Back on the road the day blooms cold and foggy. We follow our old friend highway one up into the misty forest. Giants loom in the murk as the highway slinks around their feet. Huge trees disappear like jack’s beanstalk into the grey sky. We wind down again to the sea, where a cold wind pushes wisps of fog up the cliffs and through the trees.
We are cold and damp and getting blown around but it’s too incredible to care. We detour into Red Wood National Park. Threading the motorbikes down dark caverns before our elders. When we pull over and shut off the bikes a heavy silence envelopes the forest.
As we explore up a trail and deep into a grove of huge trees the silence follows us. Be calm it insists, whisper, move slowly, be at peace. Patience oozes from the moist clovers, mosses and 300 foot tall redwoods. We sit on the soft earth without speaking, overcome by this place. It is quite literally, bigger than us. We are on the side of a gently sloping ravine. Each tree is so wide it reminds me of a building. The understory is open, moist, carpeted and dark. Hundreds of feet above us these fatherly pines have soaked up the sunlight. A vague green glow filters down through the cathedral. The ground feels hollow, soft and resonant. It is a world we are instantly at home in. The forest covers us up and coddles us like an infant returned to swaddles. Nowhere is the earth’s nurturing hospice so palpable. There’s infinite lessons to be learned there. Writing this now I wish we had stayed longer.
Out on the foggy tarmac again we rumble down a side road, across a meadow with lounging elk, and up a steep dirt grade. From the map it looks as though this road will dead end on the Lost Coast, a rugged stretch of unroaded and unspoiled coastline.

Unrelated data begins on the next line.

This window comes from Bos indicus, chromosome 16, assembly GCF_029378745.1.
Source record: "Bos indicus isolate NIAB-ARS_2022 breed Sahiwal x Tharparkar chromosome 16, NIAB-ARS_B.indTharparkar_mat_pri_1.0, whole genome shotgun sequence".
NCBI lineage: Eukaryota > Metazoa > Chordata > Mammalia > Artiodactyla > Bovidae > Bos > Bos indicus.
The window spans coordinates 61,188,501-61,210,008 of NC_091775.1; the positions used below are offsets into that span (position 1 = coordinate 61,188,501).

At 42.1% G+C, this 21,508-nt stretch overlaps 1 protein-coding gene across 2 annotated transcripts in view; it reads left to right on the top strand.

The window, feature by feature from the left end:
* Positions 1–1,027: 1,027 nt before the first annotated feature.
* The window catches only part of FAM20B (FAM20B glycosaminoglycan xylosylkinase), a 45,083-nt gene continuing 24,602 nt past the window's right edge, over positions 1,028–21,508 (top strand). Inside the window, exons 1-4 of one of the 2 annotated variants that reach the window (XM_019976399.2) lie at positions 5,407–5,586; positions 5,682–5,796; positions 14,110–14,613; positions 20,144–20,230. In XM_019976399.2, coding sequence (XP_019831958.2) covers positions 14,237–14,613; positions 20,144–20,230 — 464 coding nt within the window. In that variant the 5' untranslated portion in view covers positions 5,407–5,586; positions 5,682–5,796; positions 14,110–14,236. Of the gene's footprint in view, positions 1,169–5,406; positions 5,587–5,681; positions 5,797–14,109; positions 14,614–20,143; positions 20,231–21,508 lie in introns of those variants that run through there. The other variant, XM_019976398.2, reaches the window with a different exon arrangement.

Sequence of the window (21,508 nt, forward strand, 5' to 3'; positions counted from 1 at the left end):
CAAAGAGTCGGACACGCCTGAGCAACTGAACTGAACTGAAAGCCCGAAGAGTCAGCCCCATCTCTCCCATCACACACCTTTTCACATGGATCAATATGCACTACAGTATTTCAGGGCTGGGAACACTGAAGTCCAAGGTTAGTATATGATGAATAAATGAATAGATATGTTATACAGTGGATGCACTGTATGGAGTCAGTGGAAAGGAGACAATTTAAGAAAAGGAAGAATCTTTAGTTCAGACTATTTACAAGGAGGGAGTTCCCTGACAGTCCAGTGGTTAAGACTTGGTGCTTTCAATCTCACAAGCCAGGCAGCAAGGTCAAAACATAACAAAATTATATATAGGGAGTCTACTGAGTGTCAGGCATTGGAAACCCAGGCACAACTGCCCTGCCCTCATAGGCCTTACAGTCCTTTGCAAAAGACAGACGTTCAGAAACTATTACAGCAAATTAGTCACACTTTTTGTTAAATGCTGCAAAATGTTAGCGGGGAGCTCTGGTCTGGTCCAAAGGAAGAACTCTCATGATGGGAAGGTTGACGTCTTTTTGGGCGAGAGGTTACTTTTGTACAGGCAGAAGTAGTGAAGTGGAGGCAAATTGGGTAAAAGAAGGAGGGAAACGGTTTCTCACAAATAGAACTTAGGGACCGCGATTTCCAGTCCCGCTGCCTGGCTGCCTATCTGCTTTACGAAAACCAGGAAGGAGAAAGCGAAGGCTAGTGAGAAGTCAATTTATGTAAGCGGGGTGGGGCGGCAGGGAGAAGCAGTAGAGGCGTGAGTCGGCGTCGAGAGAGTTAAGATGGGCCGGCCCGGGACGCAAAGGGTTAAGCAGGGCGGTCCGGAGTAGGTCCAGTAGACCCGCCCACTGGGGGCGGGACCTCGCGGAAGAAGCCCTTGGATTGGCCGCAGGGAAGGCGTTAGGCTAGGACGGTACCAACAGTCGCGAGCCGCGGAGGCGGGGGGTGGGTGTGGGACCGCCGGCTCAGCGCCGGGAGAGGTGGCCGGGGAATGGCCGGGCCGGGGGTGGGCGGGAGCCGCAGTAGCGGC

We follow the road in circles through the trees before traversing beach meadows of bowing grass. Eventually we reach the end of the road. We park the bikes and meander down a path through a glade of sparse wind blown trees and then hop a stream to find ourselves in a little mossy canyon. We skip upstream, giant ferns hang overhead, millenniums sculpted this little magic garden. We play on logs, balancing until we stumble into the shallow stream. It’s good fun and Samantha and I are doing what we do best, turning our adventures into a romantic walk in the park. Nothing could be better than what we are doing right now. Exploring wild nature, together. The motorcycles sit happily in the sandy lot, eager to take us to our next adventure.
We stop in Eureka for a late lunch. Timber town. Logging barons built their fortunes on the backs of lumberman who felled the red woods for a paycheck. What desperate and evil beings we can sometimes be. Opulent Victorians line the streets of this old and rough town. A town of saloons and whorehouses transformed. We sit at a sidewalk cafe and sip espresso where one short century ago madams and lumberman once trod.